Monday, July 29, 2019

New Technologies for Residential HVAC Ducts (Free PDF)

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There are many problems with residential duct systems as they are currently installed. It has been shown that they lose significant amounts of energy through leakage and conduction to their surroundings (Cummings et al. 1990, Davis 1993, Modera et al., 1991, Modera 1993, Modera and Jump 1995, Parker 1989, Parker 1993, Proctor et al. 1992, Treidler and Modera 1994). For electrical utilities this is of particular concern because the effects of this leakage and conduction are more pronounced during periods of peak electrical demand.

Unfortunately, the problems with duct systems are not widely recognized within the construction industry and there are no strong economic incentives to solve them. Duct system performance is not evaluated and HVAC contractors overcome duct system shortcomings by installing oversized equipment. Currently, most duct systems are installed with minimal insulation and by methods that give little thought to insuring proper sealing.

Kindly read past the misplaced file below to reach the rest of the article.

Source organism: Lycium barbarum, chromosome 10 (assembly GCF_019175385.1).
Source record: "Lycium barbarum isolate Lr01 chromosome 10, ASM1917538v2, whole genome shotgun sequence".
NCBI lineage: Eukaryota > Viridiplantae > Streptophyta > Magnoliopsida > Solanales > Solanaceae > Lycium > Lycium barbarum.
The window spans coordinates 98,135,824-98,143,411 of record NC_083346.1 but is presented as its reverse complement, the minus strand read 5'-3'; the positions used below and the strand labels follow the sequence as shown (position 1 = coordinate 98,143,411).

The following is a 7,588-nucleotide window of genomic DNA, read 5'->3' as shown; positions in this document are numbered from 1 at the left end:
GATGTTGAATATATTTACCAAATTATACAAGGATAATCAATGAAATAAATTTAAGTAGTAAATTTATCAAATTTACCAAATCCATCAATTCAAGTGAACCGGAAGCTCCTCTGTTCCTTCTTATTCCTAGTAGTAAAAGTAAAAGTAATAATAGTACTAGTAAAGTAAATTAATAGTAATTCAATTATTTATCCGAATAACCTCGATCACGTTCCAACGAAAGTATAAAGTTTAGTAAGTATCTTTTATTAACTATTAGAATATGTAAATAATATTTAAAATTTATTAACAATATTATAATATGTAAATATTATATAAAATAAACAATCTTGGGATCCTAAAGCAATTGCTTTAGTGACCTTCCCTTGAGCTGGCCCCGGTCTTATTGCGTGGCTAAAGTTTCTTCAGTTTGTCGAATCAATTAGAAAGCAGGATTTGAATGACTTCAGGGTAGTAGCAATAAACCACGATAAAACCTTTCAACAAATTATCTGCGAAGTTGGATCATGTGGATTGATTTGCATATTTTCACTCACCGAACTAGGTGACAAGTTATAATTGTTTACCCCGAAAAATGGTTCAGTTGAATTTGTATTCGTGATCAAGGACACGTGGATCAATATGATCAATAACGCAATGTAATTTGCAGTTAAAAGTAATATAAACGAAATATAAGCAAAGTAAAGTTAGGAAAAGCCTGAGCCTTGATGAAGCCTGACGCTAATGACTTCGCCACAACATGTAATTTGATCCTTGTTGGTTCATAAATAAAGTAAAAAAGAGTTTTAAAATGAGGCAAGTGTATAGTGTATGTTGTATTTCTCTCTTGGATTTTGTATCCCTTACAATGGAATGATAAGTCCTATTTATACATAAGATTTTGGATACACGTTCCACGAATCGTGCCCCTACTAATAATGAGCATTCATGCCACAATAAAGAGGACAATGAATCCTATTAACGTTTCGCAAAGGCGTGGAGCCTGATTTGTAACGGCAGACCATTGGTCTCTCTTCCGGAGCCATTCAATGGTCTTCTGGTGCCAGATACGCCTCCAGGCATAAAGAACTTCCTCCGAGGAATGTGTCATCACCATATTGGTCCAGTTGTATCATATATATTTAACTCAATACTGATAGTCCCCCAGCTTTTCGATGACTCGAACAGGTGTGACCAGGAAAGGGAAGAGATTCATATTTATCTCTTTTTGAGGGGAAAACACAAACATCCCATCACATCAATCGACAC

The lack of incentives for improved duct system performance has repressed innovation. With the exception of insulated plastic wireflex duct, residential duct systems are essentially unchanged since the 1920’s. ucts with higher levels of insulation have recently become available bu duct fittings have seen no change. Fittings are uninsulated, have a large potential for leakage, and are difficult to install in a manner which will insure no leaks.

This report summarizes the potential for new technologies for ducts, duct fittings, and insulation. It begins with a review of what technology is currently in use or available and found that the only inexpensive ducts in production are insulated wireflex ducts, sheet metal ducts, fiberglass board ducts, and uninsulated plastic ducts. For duct fittings, the market was found to be dominated by sheet metal fittings with some use of ductboard. Fittings that snap together were found for use with steel ducts but are too expensive for a residential setting. An uninsulated sheet metal duct which uses a rubber gasket was also found. Two companies are trying to develop plastic fittings, but their designs don’t consider improving the method of attachment to wireflex duct.

Executive Summary
1.0 Introduction
2.0 Survey of Existing Technologies
3.0 HVAC Contractor Survey
4.0 Potential New Designs and Technologies
5.0 Code and Rating Requirements for Ducts and Fittings
6.0 Cost Analysis of New Duct Technologies
7.0 Conclusions and Recommendations
8.0 References

Author Details
"Burke Treidler"
"Mark Modera"

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